I don't see how it's possible to interpret this excerpt -- given that Steyn is also contending that these demographics are inevitable throughout Europe, and he offers no solution that would accommodate or assimilate Muslims -- as anything other than outright advocacy of genocide and the Bosnian model of "ethnic cleansing" for the rest of Europe. Hitchens, rather typically, softens it by noting that Steyn is saying "that Serbo-fascist ethnic cleansing can appear more rational in retrospect than it did at the time.""

I don't see how not to read the quote as advocating killing European Muslims either. It will be interesting to see what, if anything, happens to Steyn as a result. I suspect not much.

Is this an inelegant way of admitting that there are no real facts to back your position? This sounds like you're recasting it as a difference of opinion where no facts can reasonably intrude.

What facts am I to use to prove a hypothetical? Hypothetical facts?

I provided an example of a newspaper explicitly stating they refused to publish out of fear for their staff’s safety.

I provided a couple of examples of people being fired and they were just kind of blown off. Part of the students' complaint against the professor was that “he had insulted them and their religion” (the article I linked says “summarily fired”, others say “summarily suspended”, but he has lost his insurance so suspended at this point doesn’t seem likely). As well as getting him fired/suspended: “The Muslim students also sent out an email to a large population at DePaul declaring a fatwa on Klocek for insulting Islam.” It seems pretty clear that their issue was his remarks on Islam. I pointed out Graham, you indicate the same thing would have happened if he said it about Christianity or Judaism. I disagree. He was fired for his remarks about Islam. But Rosie can equate ‘radical Christians’ with the 9/11 terrorists and she’s still on the tube.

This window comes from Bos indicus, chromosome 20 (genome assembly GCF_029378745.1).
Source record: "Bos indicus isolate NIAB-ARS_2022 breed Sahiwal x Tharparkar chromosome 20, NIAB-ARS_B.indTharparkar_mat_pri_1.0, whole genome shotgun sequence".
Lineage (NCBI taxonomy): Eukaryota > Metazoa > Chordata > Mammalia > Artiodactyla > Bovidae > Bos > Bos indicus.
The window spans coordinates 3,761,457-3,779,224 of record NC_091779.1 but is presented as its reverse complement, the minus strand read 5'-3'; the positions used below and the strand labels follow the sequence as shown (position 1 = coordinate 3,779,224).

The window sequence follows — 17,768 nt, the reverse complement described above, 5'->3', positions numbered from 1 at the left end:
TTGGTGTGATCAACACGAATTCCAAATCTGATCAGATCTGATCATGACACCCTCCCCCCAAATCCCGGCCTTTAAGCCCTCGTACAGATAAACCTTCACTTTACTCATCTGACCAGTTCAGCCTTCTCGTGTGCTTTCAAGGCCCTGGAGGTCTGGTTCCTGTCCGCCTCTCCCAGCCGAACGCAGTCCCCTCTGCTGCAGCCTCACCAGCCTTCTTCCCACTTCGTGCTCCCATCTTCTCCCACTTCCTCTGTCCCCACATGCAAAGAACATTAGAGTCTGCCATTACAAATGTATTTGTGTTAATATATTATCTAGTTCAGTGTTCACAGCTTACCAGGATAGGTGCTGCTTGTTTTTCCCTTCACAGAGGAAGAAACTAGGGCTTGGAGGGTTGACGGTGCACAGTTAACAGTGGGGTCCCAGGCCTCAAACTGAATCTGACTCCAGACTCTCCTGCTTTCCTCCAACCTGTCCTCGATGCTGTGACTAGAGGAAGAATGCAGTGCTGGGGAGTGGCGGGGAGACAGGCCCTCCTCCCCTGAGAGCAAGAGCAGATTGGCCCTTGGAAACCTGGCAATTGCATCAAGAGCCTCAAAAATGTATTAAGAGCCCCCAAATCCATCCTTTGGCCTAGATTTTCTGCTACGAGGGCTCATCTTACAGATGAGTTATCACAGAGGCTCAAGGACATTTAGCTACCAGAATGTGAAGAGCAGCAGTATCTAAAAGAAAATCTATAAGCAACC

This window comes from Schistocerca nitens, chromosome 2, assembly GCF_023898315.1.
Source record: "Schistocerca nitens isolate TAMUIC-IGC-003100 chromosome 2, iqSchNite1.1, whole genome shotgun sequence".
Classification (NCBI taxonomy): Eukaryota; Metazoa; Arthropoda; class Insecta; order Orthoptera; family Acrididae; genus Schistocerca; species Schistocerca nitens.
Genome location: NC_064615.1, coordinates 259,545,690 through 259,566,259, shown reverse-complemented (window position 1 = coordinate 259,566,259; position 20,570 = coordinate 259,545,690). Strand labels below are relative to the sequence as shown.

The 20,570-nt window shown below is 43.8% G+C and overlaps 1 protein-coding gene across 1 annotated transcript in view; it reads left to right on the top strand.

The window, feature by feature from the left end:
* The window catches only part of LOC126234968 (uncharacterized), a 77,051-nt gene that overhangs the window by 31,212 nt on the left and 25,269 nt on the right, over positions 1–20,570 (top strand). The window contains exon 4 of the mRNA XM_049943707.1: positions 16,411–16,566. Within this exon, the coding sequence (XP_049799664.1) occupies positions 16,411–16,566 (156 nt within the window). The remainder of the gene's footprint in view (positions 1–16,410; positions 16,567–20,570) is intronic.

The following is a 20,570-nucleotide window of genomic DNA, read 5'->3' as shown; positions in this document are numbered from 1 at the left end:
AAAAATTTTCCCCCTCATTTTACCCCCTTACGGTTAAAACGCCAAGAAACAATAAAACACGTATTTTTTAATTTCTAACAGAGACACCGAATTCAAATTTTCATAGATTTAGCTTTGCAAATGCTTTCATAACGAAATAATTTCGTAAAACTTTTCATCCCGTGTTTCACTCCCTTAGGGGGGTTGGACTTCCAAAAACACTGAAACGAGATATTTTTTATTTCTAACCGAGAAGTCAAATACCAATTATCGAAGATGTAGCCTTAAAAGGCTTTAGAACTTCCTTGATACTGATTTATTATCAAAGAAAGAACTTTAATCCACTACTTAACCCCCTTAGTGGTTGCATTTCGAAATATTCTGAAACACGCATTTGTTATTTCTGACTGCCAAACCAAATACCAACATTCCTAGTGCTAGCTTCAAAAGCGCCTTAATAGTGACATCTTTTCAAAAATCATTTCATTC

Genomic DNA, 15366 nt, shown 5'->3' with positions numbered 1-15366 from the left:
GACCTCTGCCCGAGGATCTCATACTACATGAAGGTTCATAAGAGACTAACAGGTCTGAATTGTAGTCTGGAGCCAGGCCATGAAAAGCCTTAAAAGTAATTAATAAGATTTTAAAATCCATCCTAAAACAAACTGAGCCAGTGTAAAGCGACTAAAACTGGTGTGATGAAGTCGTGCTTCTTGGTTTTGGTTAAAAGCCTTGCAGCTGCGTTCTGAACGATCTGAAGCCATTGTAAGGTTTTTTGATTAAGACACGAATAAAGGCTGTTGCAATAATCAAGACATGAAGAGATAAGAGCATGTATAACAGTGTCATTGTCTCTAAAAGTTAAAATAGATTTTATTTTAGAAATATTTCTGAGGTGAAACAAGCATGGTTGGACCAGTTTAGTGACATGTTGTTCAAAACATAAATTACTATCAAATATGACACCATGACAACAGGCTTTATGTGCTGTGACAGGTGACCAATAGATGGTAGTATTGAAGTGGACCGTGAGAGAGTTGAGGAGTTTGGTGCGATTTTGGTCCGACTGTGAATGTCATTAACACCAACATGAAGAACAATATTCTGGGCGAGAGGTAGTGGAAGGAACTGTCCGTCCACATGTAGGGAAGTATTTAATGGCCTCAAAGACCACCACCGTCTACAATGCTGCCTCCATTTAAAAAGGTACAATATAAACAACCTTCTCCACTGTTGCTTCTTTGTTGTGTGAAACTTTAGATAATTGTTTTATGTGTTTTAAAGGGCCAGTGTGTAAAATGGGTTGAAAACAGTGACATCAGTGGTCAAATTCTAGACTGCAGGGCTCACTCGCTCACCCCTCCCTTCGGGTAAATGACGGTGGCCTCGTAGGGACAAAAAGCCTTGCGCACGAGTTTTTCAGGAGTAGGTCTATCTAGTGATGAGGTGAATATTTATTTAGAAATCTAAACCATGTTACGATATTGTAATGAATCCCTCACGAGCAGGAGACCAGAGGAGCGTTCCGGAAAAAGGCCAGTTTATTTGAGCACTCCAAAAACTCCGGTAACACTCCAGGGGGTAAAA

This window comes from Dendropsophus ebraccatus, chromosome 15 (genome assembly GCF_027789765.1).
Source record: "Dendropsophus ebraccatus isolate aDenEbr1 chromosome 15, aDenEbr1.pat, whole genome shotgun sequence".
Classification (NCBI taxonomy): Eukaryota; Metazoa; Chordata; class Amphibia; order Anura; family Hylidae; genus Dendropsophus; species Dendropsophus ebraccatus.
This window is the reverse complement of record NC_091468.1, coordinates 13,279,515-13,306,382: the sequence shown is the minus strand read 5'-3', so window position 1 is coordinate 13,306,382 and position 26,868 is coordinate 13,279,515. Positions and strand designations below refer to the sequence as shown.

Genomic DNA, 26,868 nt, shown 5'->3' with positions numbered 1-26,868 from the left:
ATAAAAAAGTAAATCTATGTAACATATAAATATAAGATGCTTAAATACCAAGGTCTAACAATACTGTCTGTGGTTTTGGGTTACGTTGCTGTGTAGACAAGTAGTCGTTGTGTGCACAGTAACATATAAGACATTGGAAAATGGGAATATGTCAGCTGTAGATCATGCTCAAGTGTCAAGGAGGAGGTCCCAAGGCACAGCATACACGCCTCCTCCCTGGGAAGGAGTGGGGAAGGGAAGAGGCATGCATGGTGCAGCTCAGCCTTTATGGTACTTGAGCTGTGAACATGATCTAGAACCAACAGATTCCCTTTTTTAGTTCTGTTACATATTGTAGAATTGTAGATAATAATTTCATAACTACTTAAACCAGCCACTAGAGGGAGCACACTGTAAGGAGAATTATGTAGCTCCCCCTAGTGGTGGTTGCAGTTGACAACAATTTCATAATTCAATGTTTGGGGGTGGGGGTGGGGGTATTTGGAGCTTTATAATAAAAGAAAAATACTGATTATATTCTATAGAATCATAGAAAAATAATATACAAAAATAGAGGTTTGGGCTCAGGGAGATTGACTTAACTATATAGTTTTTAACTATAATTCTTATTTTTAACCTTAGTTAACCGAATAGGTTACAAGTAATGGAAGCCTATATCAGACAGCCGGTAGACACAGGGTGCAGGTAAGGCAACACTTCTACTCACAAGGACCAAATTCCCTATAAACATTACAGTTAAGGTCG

I think there is room to argue about how prevalent this type of thing is, but you just pretty much blow off my points as “no real facts”. So why should I bother.

I’ll leave you with a thought experiment:
Take a large sign, put Amanda's worst comment on one side of it and my hypothetical comment on the other. Take the sign and go hang out in front of a Catholic church on Sunday morning. Then take it and hang out at a Mosque on Friday afternoon. Are you equally comfortable both places?

There is no "original copy."

I didn't say or intend to imply there was a single author of the "New Testament".

And yes I think there was a "first draft" for all the Gospels. If they were revised and edited on multiple occasions by mulitple parties after that, well, that was my point, wasn't it?

I didn't say or intend to imply there was a single author of the "New Testament".

That should include "and single first copy of the NT". I was talking about the individual books of the Bible.

you indicate the same thing would have happened if he said it about Christianity or Judaism

That was Gary - sorry.

I don't see how not to read the quote as advocating killing European Muslims either.

I do. You can read the paragraph as stating his belief in the inevitability of ethnic violence arising when demographics radically change in democracies, rather than advocacy of such actions.